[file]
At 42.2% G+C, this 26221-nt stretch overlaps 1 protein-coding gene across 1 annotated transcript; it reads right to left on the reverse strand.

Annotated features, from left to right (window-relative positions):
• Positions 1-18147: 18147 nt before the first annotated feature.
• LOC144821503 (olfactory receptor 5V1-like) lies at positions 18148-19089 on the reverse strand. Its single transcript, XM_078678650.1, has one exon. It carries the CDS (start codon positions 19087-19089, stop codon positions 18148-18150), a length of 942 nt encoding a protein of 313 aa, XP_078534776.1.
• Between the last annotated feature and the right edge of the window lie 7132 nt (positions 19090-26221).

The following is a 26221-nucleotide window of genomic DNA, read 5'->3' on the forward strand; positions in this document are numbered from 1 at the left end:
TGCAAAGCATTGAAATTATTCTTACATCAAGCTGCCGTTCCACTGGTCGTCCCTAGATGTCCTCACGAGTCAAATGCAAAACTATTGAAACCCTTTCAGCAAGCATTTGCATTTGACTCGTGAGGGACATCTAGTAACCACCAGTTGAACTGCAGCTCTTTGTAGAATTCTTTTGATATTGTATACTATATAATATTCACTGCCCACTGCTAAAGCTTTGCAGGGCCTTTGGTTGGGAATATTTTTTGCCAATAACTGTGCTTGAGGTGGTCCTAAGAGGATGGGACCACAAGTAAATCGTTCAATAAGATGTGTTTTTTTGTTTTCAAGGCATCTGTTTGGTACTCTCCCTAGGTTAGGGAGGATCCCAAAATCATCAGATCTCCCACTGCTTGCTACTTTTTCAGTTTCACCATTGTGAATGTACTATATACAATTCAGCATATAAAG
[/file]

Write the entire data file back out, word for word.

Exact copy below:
At 42.2% G+C, this 26221-nt stretch overlaps 1 protein-coding gene across 1 annotated transcript; it reads right to left on the reverse strand.

Annotated features, from left to right (window-relative positions):
• Positions 1-18147: 18147 nt before the first annotated feature.
• LOC144821503 (olfactory receptor 5V1-like) lies at positions 18148-19089 on the reverse strand. Its single transcript, XM_078678650.1, has one exon. It carries the CDS (start codon positions 19087-19089, stop codon positions 18148-18150), a length of 942 nt encoding a protein of 313 aa, XP_078534776.1.
• Between the last annotated feature and the right edge of the window lie 7132 nt (positions 19090-26221).

The following is a 26221-nucleotide window of genomic DNA, read 5'->3' on the forward strand; positions in this document are numbered from 1 at the left end:
TGCAAAGCATTGAAATTATTCTTACATCAAGCTGCCGTTCCACTGGTCGTCCCTAGATGTCCTCACGAGTCAAATGCAAAACTATTGAAACCCTTTCAGCAAGCATTTGCATTTGACTCGTGAGGGACATCTAGTAACCACCAGTTGAACTGCAGCTCTTTGTAGAATTCTTTTGATATTGTATACTATATAATATTCACTGCCCACTGCTAAAGCTTTGCAGGGCCTTTGGTTGGGAATATTTTTTGCCAATAACTGTGCTTGAGGTGGTCCTAAGAGGATGGGACCACAAGTAAATCGTTCAATAAGATGTGTTTTTTTGTTTTCAAGGCATCTGTTTGGTACTCTCCCTAGGTTAGGGAGGATCCCAAAATCATCAGATCTCCCACTGCTTGCTACTTTTTCAGTTTCACCATTGTGAATGTACTATATACAATTCAGCATATAAAG